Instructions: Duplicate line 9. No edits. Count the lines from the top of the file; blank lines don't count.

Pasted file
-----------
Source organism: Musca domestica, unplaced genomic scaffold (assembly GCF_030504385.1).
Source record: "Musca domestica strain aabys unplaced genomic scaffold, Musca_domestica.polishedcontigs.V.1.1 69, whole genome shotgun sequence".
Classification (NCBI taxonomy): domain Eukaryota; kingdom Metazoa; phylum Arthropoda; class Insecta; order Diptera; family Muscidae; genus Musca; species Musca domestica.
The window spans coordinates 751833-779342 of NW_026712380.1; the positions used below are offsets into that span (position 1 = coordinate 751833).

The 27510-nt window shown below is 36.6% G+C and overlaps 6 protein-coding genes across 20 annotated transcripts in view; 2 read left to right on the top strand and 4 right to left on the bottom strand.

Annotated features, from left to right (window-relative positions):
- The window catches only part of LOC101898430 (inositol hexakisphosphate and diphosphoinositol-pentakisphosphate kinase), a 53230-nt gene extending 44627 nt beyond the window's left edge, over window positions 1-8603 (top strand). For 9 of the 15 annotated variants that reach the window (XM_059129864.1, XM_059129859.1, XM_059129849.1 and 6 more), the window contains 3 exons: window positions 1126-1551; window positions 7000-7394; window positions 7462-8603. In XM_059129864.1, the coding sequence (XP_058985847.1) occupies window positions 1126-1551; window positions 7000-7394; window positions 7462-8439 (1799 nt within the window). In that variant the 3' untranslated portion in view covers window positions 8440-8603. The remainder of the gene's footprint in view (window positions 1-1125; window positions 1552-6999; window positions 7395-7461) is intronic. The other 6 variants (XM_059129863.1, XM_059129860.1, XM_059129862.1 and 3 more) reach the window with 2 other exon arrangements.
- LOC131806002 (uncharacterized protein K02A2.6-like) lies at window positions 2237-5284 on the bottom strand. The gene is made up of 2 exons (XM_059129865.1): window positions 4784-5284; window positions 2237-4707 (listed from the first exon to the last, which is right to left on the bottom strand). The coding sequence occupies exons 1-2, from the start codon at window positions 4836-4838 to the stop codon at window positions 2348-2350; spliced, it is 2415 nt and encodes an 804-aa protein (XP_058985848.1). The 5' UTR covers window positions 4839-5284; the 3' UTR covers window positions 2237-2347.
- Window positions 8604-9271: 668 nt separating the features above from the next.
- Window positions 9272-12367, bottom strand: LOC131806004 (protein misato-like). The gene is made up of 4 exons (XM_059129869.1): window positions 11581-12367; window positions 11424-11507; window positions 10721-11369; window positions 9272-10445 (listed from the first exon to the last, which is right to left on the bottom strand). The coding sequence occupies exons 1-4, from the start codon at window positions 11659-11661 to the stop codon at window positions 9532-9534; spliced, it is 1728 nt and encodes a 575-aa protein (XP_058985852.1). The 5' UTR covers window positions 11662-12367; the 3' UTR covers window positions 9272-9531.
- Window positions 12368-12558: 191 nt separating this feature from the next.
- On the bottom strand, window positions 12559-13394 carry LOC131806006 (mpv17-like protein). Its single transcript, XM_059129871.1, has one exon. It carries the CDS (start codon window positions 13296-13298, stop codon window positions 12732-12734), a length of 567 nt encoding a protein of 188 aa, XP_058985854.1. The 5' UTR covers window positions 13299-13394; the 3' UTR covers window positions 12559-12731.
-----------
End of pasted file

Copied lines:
- Window positions 8604-9271: 668 nt separating the features above from the next.